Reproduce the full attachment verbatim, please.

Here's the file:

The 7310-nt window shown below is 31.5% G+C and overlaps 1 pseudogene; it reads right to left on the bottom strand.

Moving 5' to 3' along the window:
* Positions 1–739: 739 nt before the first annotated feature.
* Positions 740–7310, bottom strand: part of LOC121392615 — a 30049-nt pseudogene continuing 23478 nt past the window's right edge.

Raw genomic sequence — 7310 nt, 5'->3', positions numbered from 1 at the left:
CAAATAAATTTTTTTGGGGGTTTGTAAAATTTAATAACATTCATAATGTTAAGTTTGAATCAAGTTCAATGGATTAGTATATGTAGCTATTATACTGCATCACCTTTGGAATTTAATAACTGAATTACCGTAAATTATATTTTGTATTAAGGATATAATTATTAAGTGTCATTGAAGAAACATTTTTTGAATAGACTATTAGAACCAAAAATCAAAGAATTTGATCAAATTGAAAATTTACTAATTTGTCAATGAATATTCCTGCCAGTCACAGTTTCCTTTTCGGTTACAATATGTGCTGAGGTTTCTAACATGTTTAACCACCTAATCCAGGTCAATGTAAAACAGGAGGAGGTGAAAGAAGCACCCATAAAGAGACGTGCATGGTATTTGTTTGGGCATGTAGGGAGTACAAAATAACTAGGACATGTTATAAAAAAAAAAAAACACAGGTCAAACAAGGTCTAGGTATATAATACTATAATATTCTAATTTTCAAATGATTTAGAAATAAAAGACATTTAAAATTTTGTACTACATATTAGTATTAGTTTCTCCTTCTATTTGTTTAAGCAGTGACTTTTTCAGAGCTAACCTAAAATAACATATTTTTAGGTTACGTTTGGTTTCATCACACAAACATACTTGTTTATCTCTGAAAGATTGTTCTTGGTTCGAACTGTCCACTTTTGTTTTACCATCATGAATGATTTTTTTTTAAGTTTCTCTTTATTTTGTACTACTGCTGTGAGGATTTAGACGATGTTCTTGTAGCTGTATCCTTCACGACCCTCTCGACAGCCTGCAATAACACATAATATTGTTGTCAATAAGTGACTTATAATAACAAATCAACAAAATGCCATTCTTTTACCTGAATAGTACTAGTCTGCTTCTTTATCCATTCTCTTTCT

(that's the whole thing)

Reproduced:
The 7310-nt window shown below is 31.5% G+C and overlaps 1 pseudogene; it reads right to left on the bottom strand.

Moving 5' to 3' along the window:
* Positions 1–739: 739 nt before the first annotated feature.
* Positions 740–7310, bottom strand: part of LOC121392615 — a 30049-nt pseudogene continuing 23478 nt past the window's right edge.

Raw genomic sequence — 7310 nt, 5'->3', positions numbered from 1 at the left:
CAAATAAATTTTTTTGGGGGTTTGTAAAATTTAATAACATTCATAATGTTAAGTTTGAATCAAGTTCAATGGATTAGTATATGTAGCTATTATACTGCATCACCTTTGGAATTTAATAACTGAATTACCGTAAATTATATTTTGTATTAAGGATATAATTATTAAGTGTCATTGAAGAAACATTTTTTGAATAGACTATTAGAACCAAAAATCAAAGAATTTGATCAAATTGAAAATTTACTAATTTGTCAATGAATATTCCTGCCAGTCACAGTTTCCTTTTCGGTTACAATATGTGCTGAGGTTTCTAACATGTTTAACCACCTAATCCAGGTCAATGTAAAACAGGAGGAGGTGAAAGAAGCACCCATAAAGAGACGTGCATGGTATTTGTTTGGGCATGTAGGGAGTACAAAATAACTAGGACATGTTATAAAAAAAAAAAAACACAGGTCAAACAAGGTCTAGGTATATAATACTATAATATTCTAATTTTCAAATGATTTAGAAATAAAAGACATTTAAAATTTTGTACTACATATTAGTATTAGTTTCTCCTTCTATTTGTTTAAGCAGTGACTTTTTCAGAGCTAACCTAAAATAACATATTTTTAGGTTACGTTTGGTTTCATCACACAAACATACTTGTTTATCTCTGAAAGATTGTTCTTGGTTCGAACTGTCCACTTTTGTTTTACCATCATGAATGATTTTTTTTTAAGTTTCTCTTTATTTTGTACTACTGCTGTGAGGATTTAGACGATGTTCTTGTAGCTGTATCCTTCACGACCCTCTCGACAGCCTGCAATAACACATAATATTGTTGTCAATAAGTGACTTATAATAACAAATCAACAAAATGCCATTCTTTTACCTGAATAGTACTAGTCTGCTTCTTTATCCATTCTCTTTCT